Since scientists linked the high concentration of greenhouse gasses, such as CO2, with global warming, the international community has been devising ways to reduce the emission of such gases into the environment. According to environmental expert Magdi Allam, greenhouse gases are a mixed blessing. "Without such gases, it would be hard for the planet to maintain its average temperature of 14 degrees Celsius. The earth surface would actually get much colder in the absence of CO2, methane, and water vapour." The problem, however, is that human activities, such as the burning of fuel and the clearing of forests, have set us on the path to global warming.
Earth is originally a cold planet with no means to keep it warm aside from the sun. Even so, there are cyclical fluctuations, lasting thousands of years, during which the climate of the planet changes radically. "The planet got warmer, scientists say, some 18,000 years ago, when the last ice age ended. But the last 30 years or so were dramatic in terms of human-related climatic change," added Allam.
"Greenhouse gases absorb the sunlight, especially infrared rays. This is a natural phenomenon that the planet needs for survival," says Emadeddin Adli, the national coordinator for the small grants programme of the Global Environment Facility. The problem is one of proportion, however, as Adli states. For thousands of years, the carbon cycle of the ecosystem was stable, yet it was only with the spread of industry and the clearing of the rain forests that problems started to appear.
Ahmed Abdel-Moneim, director of the office of environmental commitment and sustainable development at the Egyptian Federation of Industries argued that the main culprit in the global warming saga is the increased demand for energy. "Due to higher levels of energy consumption, a momentum has been created that is hard to reverse. Environmental experts want to bring back the consumption of fossil fuel to the level of 1990 by 2010," he stated, "But the Global Energy Council is forecasting a doubling of that consumption within the same period. Over the past 100 years, the ratio of CO2 in air has increased by 20 per cent, from 290 particles per million to 350."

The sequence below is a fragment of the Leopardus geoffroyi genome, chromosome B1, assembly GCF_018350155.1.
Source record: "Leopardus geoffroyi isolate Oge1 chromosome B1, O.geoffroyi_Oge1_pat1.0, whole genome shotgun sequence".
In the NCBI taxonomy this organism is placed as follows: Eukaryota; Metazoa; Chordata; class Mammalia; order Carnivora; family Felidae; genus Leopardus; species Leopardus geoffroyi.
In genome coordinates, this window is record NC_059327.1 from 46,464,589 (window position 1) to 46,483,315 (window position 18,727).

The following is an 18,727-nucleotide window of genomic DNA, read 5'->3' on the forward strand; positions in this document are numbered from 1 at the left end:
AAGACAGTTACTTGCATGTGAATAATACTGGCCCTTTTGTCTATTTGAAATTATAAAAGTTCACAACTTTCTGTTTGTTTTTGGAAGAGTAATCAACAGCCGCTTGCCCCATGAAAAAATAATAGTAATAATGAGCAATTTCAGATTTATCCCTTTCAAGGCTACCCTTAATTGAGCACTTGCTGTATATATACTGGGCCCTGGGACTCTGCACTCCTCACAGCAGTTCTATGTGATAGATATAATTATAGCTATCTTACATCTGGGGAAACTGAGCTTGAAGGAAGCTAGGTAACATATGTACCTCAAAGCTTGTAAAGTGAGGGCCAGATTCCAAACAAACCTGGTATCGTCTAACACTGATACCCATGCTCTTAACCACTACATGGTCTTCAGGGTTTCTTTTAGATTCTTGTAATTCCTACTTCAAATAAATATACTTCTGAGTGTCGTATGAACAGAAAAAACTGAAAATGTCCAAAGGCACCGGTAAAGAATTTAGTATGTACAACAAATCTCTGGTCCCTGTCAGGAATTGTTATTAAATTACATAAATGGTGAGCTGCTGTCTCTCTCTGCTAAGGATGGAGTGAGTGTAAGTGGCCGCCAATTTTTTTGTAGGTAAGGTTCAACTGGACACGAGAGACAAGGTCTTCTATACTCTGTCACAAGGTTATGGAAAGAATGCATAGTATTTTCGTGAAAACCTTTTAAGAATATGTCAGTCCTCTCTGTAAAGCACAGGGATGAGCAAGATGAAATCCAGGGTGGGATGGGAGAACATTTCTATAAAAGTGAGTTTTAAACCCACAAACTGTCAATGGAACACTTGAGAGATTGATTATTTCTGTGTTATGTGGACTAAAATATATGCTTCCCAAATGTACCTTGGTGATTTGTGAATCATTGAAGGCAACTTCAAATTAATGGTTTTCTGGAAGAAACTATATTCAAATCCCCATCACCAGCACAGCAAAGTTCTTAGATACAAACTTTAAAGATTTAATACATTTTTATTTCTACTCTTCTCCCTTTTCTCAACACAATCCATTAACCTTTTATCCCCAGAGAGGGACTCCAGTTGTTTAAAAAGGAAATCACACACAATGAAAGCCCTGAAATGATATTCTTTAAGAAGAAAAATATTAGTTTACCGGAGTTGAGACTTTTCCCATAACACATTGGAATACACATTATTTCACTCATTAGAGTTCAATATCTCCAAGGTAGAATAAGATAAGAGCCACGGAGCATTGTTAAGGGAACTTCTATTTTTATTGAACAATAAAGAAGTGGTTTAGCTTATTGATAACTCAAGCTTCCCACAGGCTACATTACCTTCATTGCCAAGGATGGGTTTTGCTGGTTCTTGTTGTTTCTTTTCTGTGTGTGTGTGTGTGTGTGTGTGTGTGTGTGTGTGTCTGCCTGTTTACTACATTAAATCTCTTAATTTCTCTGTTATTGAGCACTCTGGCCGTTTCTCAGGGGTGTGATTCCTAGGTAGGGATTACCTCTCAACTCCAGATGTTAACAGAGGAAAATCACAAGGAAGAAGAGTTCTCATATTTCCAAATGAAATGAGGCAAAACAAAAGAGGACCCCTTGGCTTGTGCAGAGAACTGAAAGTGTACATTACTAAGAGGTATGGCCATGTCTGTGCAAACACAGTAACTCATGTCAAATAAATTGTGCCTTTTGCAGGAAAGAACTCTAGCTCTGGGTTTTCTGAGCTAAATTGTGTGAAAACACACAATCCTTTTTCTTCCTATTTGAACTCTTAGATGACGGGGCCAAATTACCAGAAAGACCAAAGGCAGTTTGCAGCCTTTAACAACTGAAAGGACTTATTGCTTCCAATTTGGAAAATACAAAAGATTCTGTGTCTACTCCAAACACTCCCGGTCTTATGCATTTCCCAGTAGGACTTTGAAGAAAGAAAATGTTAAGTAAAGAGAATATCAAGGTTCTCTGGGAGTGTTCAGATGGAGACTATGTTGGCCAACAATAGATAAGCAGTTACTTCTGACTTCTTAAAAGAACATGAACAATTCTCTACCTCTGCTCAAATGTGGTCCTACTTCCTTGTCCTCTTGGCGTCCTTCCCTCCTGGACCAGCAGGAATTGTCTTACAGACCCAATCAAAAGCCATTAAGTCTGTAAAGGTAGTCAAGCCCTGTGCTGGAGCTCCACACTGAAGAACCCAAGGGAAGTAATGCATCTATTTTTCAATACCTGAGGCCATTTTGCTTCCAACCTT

Reports discussed at the Earth Summit indicate that the temperature of the planet has risen by 0.3 to 0.6 degrees over the past 100 years. By the end of this century, temperatures could rise again by anywhere between 1.2 and 3.5 degrees, leading to harsh climatic phenomena, such as gale winds, tornadoes and rising sea levels. In Egypt, the Delta is in danger of being submerged as a consequence. Unpredictable weather conditions are also likely to disrupt the networks of communication, transport and sewage disposal.
Wafaa Ismail, coordinator of the energy sector at the office of environmental commitment and sustainable development, says that the challenge now is to switch from fossil fuel to cleaner sources of energy. "When you want to generate energy equivalent to the burning of one tonne of oil, you can burn coal and leave behind 1.05 tonnes of carbon, or oil and leave behind 0.82 tonnes of carbon, or natural gas and leave behind 0.63 tonnes of carbon." The ability of a country to reduce its carbon emissions is therefore linked to the type of fuel it is using.
Egypt has been replacing diesel oil with natural gas for the past few years. In the last quarter of the 20th century, Egypt's consumption of fossil oil rose from 7.5 million tonnes including only a small percentage of natural gas, to about 40 million tonnes including 16 million tonnes of gas. In all, Egypt increased its consumption of natural gas by 5.3 times between 1975 and 2000. As a result, Egypt's carbon emissions increased from 22 million tonnes of CO2 to 109 million, but things could have been worse had the country not switched to natural gas.
Environmentalists are now considering a package of measures aiming to keep our harmful emissions to a minimum while boosting clean development methods. The National Action Plan on Climate Change, which Egypt is about to launch, aims to make our energy consumption more efficient and less polluting.